The Menshevik movement was not without its problems, some of which were predicted by Lenin in What is to be done? back in 1902.
Because Menshevik party membership remained open and broad, it contained a greater diversity of viewpoints and ideas. This made the party more susceptible to factionalism and less decisive about key issues.
The outbreak of World War I created significant policy divisions in the Menshevik movement, just as it did in the Socialist-Revolutionaries.
While the Bolsheviks were united in condemning the war, the Mensheviks were split on the matter. The party’s internationalist left-wing, led by Martov, opposed the war, believing it would hamper the cause of socialism. The right-wing of the Mensheviks, led by Plekhanov, believed the party should support the war effort and the defence of Russia.
After the February Revolution, these opposite positions drew closer together. The Mensheviks promoted what they called “revolutionary defensism” (the continuation of military operations purely to defend Russian territory) and a fair peace treaty without annexations (loss of Russian territory).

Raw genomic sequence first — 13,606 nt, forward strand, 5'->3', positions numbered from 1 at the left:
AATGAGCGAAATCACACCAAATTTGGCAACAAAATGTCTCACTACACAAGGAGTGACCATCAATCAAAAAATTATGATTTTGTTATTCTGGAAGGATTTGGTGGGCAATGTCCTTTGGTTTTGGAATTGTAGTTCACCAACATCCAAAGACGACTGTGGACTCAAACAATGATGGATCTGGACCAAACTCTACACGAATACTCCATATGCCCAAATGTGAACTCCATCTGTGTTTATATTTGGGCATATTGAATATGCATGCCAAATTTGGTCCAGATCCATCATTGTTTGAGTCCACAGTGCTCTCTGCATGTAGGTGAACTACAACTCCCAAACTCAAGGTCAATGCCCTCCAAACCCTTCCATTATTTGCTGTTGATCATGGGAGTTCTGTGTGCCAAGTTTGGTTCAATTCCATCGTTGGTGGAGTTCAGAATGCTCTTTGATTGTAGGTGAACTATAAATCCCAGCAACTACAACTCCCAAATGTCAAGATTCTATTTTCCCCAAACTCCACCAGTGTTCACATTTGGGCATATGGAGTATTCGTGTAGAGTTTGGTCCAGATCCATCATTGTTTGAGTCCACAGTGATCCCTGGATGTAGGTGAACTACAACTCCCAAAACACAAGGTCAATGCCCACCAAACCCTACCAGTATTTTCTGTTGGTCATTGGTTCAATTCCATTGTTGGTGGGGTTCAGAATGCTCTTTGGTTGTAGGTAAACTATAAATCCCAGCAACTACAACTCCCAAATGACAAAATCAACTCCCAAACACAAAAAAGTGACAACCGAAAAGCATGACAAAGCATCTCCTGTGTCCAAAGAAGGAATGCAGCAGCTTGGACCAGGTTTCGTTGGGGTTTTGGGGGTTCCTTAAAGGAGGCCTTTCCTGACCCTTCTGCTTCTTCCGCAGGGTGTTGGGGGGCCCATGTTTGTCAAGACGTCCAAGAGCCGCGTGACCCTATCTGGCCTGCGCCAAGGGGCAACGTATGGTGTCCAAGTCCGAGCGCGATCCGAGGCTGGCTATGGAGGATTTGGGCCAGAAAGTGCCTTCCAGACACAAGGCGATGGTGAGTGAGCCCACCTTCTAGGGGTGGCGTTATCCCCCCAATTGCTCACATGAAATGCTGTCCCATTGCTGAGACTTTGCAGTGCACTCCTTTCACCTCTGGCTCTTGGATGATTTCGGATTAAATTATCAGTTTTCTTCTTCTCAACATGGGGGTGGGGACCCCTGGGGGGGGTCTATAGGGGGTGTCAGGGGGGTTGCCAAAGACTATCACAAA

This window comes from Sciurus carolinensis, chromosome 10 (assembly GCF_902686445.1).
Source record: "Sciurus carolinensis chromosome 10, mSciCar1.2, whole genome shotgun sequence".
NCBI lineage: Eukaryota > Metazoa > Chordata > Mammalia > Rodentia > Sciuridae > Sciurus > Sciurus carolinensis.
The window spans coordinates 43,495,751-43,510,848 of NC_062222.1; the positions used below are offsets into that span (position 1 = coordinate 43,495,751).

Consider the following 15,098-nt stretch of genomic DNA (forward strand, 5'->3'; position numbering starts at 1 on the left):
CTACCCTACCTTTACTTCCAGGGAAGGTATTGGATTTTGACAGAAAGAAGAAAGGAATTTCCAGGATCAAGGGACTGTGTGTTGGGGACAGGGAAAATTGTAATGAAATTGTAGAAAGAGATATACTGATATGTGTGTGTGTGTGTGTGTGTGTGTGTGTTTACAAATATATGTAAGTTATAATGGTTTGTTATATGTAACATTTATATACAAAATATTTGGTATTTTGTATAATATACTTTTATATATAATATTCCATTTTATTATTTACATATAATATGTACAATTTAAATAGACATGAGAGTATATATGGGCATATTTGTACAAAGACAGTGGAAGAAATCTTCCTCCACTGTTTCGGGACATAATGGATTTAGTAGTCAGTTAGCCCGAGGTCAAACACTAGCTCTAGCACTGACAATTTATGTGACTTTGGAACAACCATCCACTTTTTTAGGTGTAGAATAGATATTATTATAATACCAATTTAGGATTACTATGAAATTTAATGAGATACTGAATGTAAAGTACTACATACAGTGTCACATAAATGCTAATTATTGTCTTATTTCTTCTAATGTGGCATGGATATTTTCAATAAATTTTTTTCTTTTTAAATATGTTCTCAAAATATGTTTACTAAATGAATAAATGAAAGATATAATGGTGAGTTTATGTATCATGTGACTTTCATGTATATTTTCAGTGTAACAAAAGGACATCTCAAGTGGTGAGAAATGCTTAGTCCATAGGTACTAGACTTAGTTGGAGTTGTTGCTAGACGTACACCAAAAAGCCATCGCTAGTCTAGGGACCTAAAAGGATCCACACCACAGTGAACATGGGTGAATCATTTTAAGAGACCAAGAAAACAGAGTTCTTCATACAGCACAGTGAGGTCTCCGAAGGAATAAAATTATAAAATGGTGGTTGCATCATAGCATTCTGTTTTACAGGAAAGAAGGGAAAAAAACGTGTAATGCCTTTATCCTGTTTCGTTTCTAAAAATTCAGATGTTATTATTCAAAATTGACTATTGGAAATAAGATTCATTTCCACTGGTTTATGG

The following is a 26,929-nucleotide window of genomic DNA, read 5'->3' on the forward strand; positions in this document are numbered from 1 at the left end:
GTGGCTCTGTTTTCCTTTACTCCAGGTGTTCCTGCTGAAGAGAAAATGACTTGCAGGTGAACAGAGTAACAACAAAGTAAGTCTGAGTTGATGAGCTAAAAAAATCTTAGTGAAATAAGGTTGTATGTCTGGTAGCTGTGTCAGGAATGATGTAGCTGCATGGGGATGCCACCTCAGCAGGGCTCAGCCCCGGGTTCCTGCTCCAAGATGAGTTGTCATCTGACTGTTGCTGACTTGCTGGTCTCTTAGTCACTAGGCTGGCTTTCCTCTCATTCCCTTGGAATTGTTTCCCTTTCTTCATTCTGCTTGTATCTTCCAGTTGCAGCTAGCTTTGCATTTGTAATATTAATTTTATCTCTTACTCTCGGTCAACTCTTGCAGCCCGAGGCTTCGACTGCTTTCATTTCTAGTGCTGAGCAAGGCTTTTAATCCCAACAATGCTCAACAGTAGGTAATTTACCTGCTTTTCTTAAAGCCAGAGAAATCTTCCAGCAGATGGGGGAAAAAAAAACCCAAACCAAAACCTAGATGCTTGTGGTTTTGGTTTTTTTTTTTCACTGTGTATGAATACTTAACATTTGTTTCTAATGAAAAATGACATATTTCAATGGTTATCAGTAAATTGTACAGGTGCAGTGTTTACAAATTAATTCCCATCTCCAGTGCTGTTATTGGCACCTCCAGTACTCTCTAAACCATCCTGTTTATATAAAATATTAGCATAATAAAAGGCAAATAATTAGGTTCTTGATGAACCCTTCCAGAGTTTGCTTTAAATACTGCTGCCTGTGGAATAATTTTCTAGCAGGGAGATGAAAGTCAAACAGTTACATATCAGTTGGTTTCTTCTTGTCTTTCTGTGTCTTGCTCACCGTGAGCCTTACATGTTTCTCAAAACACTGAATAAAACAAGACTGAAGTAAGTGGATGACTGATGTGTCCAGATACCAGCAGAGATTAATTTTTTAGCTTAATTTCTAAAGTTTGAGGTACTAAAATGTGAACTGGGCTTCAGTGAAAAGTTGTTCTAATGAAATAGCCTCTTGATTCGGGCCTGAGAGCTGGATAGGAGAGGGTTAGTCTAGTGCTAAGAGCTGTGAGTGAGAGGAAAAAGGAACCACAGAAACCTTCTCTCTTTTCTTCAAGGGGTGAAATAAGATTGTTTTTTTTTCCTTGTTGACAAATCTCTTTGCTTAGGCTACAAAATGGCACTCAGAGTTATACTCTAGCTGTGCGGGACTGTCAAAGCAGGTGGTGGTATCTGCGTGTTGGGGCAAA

The party also gave cautious support to the Provisional Government, several Mensheviks serving as ministers in its cabinet during 1917.
A historian’s view:
“The Mensheviks perceived themselves as orthodox Marxists. They firmly believed in Marx’s stages of economic development. Socialist revolution could not succeed in a country where capitalism was still rudimentary; a premature revolution was bound to fail. This view was fortified by the Mensheviks’ interpretations of the revolutions in recent European history… The lesson drawn was that in a future revolution, the socialists should strive only for what was achievable at the given historical stage of development.”
Vladimir N. Brovkin
1. Like the Bolsheviks, the Mensheviks began as a faction of the Russian Social Democratic party or SDs, the nation’s largest Marxist party, formed in 1898.
2. The Mensheviks formed following debates and voting over the issue of party membership in 1903. The Menshevik position was that membership should be broad-based.
3. Between 1905 and 1917, the Mensheviks were the largest and most visible of the factions, openly participating in unionism and politics and controlling the SD newspaper.
4. The Menshevik view was that Marxist parties should work within the capitalist system to lay the groundwork for socialist revolution – but not instigate a revolution themselves.
5. The outbreak of World War I created further divisions within the Menshevik movement, with the party’s left-wing opposed to Russia’s involvement. They eventually settled on a policy of negotiated peace and “revolutionary defensism”.
Title: “The Mensheviks”
Authors: Jennifer Llewellyn, Steve Thompson
Publisher: Alpha History
Date published: June 5, 2019
Date accessed: February 16, 2023